Today’s post comes from Zach Kopin, an intern in the National Archives History Office in Washington, DC.

On March 4, 1865, President Abraham Lincoln delivered his second inaugural address at the U.S. Capitol in Washington, DC. Dr. Charles A. Leale, a doctor and army surgeon in town from New York, listened with rapt attention to the President’s remarks. He and the President crossed paths one more time, although under more somber circumstances. Leale was the first doctor to attend to Lincoln after the President was shot at Ford’s Theatre.

Leale’s report to the Surgeon General of the United States concerning the Lincoln assassination is now on display at the National Archives in Washington, DC.

Report of Assistant Surgeon Charles A. Leale concerning the death of A. Lincoln (page 1), 1865. (Records of the Adjutant General’s Office, National Archives)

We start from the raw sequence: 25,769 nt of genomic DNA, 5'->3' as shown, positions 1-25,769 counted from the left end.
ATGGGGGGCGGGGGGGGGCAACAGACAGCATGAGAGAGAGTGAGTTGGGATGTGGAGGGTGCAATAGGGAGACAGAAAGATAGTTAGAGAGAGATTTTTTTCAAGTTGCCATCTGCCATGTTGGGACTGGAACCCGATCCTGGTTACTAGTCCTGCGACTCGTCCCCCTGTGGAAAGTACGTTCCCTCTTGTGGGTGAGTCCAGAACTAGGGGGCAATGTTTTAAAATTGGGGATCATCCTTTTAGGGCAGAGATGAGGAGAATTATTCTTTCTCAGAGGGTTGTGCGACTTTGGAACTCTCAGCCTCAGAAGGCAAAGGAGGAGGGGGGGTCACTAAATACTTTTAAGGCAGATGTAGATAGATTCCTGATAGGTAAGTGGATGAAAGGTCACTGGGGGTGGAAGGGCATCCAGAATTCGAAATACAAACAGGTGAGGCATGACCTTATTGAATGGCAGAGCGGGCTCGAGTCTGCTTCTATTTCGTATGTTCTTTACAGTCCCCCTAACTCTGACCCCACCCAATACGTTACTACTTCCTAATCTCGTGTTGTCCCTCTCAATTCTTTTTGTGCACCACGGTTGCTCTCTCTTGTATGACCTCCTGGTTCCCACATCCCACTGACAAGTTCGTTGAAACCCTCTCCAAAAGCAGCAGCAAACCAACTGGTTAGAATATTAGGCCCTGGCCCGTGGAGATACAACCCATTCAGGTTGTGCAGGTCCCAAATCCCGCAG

Report of Assistant Surgeon Charles A. Leale concerning the death of A. Lincoln (page 1), 1865. (Records of the Adjutant General’s Office, National Archives)

On April 14, 1865, both men attended a performance of Our American Cousin at Ford’s Theatre. The play, Leale later noted, “progressed very pleasantly” until half past 10, when “the report of a pistol was distinctly heard” and the whole scene erupted in confusion.

Next, a man brandishing a dagger, later identified as John Wilkes Booth, jumped from the President’s box onto the stage, dislodged himself from the flags in which he had been entangled, and ran. As Booth made his escape, Lincoln slumped in his chair.

Leale … [ Read all ]

Temple of Our History